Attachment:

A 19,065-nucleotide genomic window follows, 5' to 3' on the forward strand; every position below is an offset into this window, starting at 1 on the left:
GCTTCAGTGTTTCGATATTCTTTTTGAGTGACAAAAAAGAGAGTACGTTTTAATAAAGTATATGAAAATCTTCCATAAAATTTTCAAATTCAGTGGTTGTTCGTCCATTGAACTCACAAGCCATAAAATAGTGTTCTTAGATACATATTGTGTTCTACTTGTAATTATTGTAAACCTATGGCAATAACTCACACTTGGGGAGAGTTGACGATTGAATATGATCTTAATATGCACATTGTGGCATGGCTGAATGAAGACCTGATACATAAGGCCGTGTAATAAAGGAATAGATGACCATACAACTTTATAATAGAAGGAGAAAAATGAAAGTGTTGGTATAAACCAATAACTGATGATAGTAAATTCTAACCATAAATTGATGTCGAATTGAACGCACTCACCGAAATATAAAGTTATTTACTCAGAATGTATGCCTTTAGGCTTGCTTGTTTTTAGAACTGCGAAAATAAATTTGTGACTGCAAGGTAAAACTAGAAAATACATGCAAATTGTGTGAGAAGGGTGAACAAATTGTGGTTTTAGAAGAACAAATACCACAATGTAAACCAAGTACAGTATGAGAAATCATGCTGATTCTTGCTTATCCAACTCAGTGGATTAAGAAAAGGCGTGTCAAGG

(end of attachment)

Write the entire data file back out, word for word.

A 19,065-nucleotide genomic window follows, 5' to 3' on the forward strand; every position below is an offset into this window, starting at 1 on the left:
GCTTCAGTGTTTCGATATTCTTTTTGAGTGACAAAAAAGAGAGTACGTTTTAATAAAGTATATGAAAATCTTCCATAAAATTTTCAAATTCAGTGGTTGTTCGTCCATTGAACTCACAAGCCATAAAATAGTGTTCTTAGATACATATTGTGTTCTACTTGTAATTATTGTAAACCTATGGCAATAACTCACACTTGGGGAGAGTTGACGATTGAATATGATCTTAATATGCACATTGTGGCATGGCTGAATGAAGACCTGATACATAAGGCCGTGTAATAAAGGAATAGATGACCATACAACTTTATAATAGAAGGAGAAAAATGAAAGTGTTGGTATAAACCAATAACTGATGATAGTAAATTCTAACCATAAATTGATGTCGAATTGAACGCACTCACCGAAATATAAAGTTATTTACTCAGAATGTATGCCTTTAGGCTTGCTTGTTTTTAGAACTGCGAAAATAAATTTGTGACTGCAAGGTAAAACTAGAAAATACATGCAAATTGTGTGAGAAGGGTGAACAAATTGTGGTTTTAGAAGAACAAATACCACAATGTAAACCAAGTACAGTATGAGAAATCATGCTGATTCTTGCTTATCCAACTCAGTGGATTAAGAAAAGGCGTGTCAAGG